Drinks maker Moët Hennessy predicts liquor ‘renaissance’
Wine and spirits maker Moët Hennessy is anticipating a “post-Covid renaissance” as consumers flock to newly reopened bars and restaurants and splash out on pricier brands on a quest for celebration.
“People are clearly trading up,” said Philippe Schaus, chief executive of the LVMH-owned company.
The outlook was similar in countries where some pandemic-related restrictions were already being lifted, such as Australia, the UK and the US, and in places where they were still in effect, like Italy and France.
“Some call it the revenge of pleasure or the new Roaring ’20s, but it’s clear that people are almost desperate to enjoy food and drink again,” said Schaus
Unlike a typical economic crisis, he said many people now had money to burn because spending opportunities had been limited since the pandemic began. In some countries, government support schemes had also been generous, boosting disposable income.
In the US, this has led to a cognac boom that has left Hennessy struggling to keep up with demand and pushed the valuation of smaller cognac maker Rémy Cointreau to historic levels.
“There is purchasing power out there and it seems to be translating, not necessarily to more alcohol consumption, but better consumption, and we are benefiting from that,” he said.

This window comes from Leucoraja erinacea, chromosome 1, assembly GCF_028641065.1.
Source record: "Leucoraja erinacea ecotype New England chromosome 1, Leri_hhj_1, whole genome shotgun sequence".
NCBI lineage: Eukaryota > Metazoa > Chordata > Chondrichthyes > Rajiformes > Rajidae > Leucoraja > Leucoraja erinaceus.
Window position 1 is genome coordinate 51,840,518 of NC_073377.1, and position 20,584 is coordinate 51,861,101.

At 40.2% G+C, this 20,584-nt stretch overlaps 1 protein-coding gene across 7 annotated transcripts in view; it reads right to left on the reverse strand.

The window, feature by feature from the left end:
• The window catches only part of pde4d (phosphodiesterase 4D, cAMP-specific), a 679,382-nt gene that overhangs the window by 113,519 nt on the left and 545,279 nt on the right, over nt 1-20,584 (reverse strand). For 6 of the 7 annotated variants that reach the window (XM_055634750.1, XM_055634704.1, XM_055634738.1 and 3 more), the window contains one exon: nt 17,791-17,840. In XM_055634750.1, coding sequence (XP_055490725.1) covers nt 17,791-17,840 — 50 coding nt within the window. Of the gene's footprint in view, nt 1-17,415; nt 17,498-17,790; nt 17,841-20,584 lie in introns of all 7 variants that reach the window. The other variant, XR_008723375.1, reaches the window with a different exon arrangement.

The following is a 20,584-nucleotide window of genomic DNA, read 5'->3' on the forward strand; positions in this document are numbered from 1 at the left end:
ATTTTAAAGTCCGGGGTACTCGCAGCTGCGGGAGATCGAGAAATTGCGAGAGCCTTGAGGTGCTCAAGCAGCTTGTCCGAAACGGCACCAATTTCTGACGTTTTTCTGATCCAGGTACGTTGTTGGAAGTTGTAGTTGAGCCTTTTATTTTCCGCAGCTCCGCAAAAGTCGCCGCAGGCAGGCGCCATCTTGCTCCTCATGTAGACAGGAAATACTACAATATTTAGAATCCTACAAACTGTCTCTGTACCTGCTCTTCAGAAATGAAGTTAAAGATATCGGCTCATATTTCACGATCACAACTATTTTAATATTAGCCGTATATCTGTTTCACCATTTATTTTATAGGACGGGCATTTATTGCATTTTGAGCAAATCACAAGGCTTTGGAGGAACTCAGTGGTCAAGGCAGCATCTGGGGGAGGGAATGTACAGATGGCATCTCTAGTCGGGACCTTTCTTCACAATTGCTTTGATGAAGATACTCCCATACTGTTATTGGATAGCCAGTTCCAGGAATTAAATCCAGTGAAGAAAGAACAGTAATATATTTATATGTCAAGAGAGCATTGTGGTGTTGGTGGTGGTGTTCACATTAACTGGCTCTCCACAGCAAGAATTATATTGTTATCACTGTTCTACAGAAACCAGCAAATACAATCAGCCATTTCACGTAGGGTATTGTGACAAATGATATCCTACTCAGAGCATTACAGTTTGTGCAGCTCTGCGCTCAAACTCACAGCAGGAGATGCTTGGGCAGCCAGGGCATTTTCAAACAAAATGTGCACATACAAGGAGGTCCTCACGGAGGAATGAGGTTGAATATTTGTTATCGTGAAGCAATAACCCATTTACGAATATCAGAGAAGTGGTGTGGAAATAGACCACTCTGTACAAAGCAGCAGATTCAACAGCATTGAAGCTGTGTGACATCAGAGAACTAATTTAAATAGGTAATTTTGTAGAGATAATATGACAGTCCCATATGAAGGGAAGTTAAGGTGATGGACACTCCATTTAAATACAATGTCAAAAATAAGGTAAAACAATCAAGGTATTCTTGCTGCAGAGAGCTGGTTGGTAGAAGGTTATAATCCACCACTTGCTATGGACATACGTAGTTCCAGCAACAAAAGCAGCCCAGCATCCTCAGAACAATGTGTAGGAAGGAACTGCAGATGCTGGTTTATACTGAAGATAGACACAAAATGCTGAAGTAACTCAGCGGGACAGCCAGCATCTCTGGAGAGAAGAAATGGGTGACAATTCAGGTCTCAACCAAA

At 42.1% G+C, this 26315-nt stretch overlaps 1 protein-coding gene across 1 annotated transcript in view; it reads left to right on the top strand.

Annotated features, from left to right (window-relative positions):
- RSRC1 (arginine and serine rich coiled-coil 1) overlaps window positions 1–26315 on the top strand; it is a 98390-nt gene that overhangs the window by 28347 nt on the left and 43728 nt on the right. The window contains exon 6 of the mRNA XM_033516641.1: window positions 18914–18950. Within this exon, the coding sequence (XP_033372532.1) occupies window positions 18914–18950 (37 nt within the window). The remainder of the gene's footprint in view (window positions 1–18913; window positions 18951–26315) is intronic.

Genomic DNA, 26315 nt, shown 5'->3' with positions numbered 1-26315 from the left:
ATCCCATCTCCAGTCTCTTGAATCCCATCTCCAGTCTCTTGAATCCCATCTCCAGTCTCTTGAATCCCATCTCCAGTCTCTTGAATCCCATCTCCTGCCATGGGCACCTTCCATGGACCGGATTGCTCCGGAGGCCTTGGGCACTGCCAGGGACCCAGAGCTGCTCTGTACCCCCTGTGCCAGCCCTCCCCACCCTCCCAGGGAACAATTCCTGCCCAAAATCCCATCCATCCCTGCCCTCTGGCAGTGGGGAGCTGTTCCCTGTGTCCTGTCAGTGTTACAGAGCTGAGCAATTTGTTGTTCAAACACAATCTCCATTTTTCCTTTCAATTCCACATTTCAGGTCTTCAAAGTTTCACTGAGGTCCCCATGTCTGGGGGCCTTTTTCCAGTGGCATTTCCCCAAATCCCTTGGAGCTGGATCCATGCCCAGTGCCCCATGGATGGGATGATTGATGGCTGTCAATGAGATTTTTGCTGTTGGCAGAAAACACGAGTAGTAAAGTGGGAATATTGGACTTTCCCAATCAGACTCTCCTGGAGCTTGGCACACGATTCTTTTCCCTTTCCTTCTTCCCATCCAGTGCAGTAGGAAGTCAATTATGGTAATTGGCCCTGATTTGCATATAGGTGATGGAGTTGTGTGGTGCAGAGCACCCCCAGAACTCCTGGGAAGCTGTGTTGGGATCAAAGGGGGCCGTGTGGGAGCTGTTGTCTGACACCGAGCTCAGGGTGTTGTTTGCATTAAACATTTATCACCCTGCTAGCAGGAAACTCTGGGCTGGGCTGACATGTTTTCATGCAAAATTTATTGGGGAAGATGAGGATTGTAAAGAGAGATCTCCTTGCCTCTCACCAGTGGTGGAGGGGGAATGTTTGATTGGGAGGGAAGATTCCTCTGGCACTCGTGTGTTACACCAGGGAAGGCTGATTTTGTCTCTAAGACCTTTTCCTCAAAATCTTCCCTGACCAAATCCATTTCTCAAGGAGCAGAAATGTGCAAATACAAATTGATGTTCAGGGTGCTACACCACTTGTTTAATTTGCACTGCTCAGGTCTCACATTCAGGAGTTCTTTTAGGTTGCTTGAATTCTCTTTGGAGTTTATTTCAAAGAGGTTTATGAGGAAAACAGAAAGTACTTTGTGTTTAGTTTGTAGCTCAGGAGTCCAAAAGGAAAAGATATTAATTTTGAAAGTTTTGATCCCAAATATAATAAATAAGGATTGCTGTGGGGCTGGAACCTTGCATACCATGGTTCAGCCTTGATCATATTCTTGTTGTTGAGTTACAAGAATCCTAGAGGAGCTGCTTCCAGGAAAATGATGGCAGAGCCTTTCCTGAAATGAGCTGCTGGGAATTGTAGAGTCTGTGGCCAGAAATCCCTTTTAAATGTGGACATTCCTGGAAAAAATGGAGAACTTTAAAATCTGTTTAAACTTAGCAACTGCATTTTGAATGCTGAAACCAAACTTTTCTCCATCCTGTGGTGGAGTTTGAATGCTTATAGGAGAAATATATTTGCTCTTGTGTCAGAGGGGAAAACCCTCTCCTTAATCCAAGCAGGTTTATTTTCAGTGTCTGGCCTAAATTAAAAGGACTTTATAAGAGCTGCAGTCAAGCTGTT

As one of the biggest makers of wine and spirits globally, Moët Hennessy competes with UK-based Diageo, Pernod Ricard and Campari in Europe, and Brown Forman in the US.
The sector proved surprisingly resilient last year despite the “on trade” market of bars and restaurants being shut during lockdowns. Consumers ended up buying more wine and spirits to drink at home. After an initial slump in early 2020 as global stock markets swooned, the price-to-earnings ratios of the big spirits companies have recovered and now exceed pre-pandemic levels.
Moët Hennessy sales contracted by 15 per cent to €4.8bn last year, while operating profit fell 20 per cent to €1.4bn. But revenue rebounded to €1. 5bn in the first quarter of this year, 12 per cent higher than in the same period of 2019 before the pandemic.
Asked whether the company could get back to pre-crisis levels this year, Schaus declined to give such a forecast, but said he was “cautiously optimistic” and added that it would “have a good year”.
Whether the pandemic will leave lasting marks on global drinking culture remained to be seen. Some changes such as the expansion of ecommerce were not likely to disappear, said Schaus, but it was too soon to tell if there would be a wave of bankruptcies among restaurants and bars.
“I think you probably have to wait until six months to be able to know,” he said. “It is a big question everywhere. I mean, there will certainly be some form of reshuffle. On the other hand, some countries have been very generous in supporting their restaurant industries, so it really depends.”
To stoke demand this summer, the company is counting on new product launches as well as a marketing push for its rosé wine brand Le Château d’Esclans acquired last year.
It recently introduced a new sparkling wine called Chandon Garden Spritz for sale in the UK, Europe, and the US that was inspired by the enduring popularity of the Aperol Spritz cocktail. That drink, known for its deep orange colour, includes sparkling wine and bitters, so Chandon wanted to develop something with a similar taste that was ready to pour from a bottle.
Chandon’s winemakers in Argentina came up with the recipe, and it is now being rolled out globally. “It’s a very elegant drink,” said Sybille Scherer, who heads Chandon. “We hope it will fit very well with the mood of the moment.”